Show Transcript for Episode 259: What To Do With A Hot-Tempered Man

Announcer 00:00
The following content is not suitable for children

Laurie Watson 00:02
George are you impatient?, a little bit Do you ever get angry like road rage or anything like that?

George Faller 00:08
I’ve been known to in the past, I’m reformed some tried to change my ways.

Laurie Watson 00:14
Well, today we’re going to talk about hot tempered men and what to do about it.

George Faller 00:18
Sounds good.

Laurie Watson 00:21
Welcome to foreplay radio couples and sex therapy. I’m Laurie Watson, your sex therapist.

George Faller 00:27
And I’m George Faller, your couples therapist,

Laurie Watson 00:29
And we are passionate about talking about sex and helping you develop a way to talk to each other.

George Faller 00:35
Our mission is to help our audience develop a healthier relationship to sex that integrates the mind, the heart, and the body.

Laurie Watson 00:45
For a great personal lubricant, please check out uberlube.com and use the coupon foreplay to support us at the podcast. Thanks, George, we had a review that we want to talk about. All right, and I’m going to read it. And first of all, it was a five star review. Thank you so much, we appreciate that. But we also wanted to kind of talk about the content of it. And the title of it is to men This is not just for women. Thank you. Actually, we are a slightly more male dominated in terms of our listenership. So we knew that. So I’m going to read it. Love this podcast so much. It’s not just about sex as the name would imply. It’s actually mostly about human connection and communication and relationships. As the pursuer, I still think withdrawers are more problematic, laugh out loud. But I’m understanding the other side a lot more. And it’s improved my relationship. Fantastic. One thing however, sometimes I feel like George dominates or seems slightly annoyed that Laurie is too giggly or light hearted when the topic is serious. But I don’t mind that much. Because I want to learn. He could ease up a bit though.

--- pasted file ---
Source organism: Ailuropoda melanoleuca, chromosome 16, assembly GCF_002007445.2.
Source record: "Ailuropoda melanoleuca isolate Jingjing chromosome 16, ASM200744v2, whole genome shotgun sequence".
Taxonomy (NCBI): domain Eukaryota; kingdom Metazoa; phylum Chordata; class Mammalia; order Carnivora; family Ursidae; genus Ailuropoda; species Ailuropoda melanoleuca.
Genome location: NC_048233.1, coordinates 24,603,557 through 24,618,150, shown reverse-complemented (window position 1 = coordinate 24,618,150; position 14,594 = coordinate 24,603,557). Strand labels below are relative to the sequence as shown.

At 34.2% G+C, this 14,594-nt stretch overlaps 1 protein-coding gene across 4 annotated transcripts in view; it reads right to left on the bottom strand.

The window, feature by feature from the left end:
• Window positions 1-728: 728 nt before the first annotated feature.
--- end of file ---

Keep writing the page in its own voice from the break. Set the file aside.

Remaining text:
George Faller 01:54
All right.

Laurie Watson 01:55
What do you think?

George Faller 01:56
That’s a, you know, there’s a little ouch when you hear it, but it’s, it’s nice. I think we both really welcome feedback, and flexibility to feedback and changes what’s what’s behind resilience. So I think there’s some truth, I think a lot of my teaching, over the years has been trying to get more focused, trying to get cleaner sound bites, right to the heart of something.

02:27
Yes. And

George Faller 02:27
I think with success, there also comes costs. Right? So when things are off focus a bit, my brain gets a little like, let’s get it back to the focus, right. So I think that impatience is a good sign of kind of what happens when I get to too much tunnel vision on what I want to get across, and not seeing the bigger picture about maybe what that impact is like?

Laurie Watson 02:57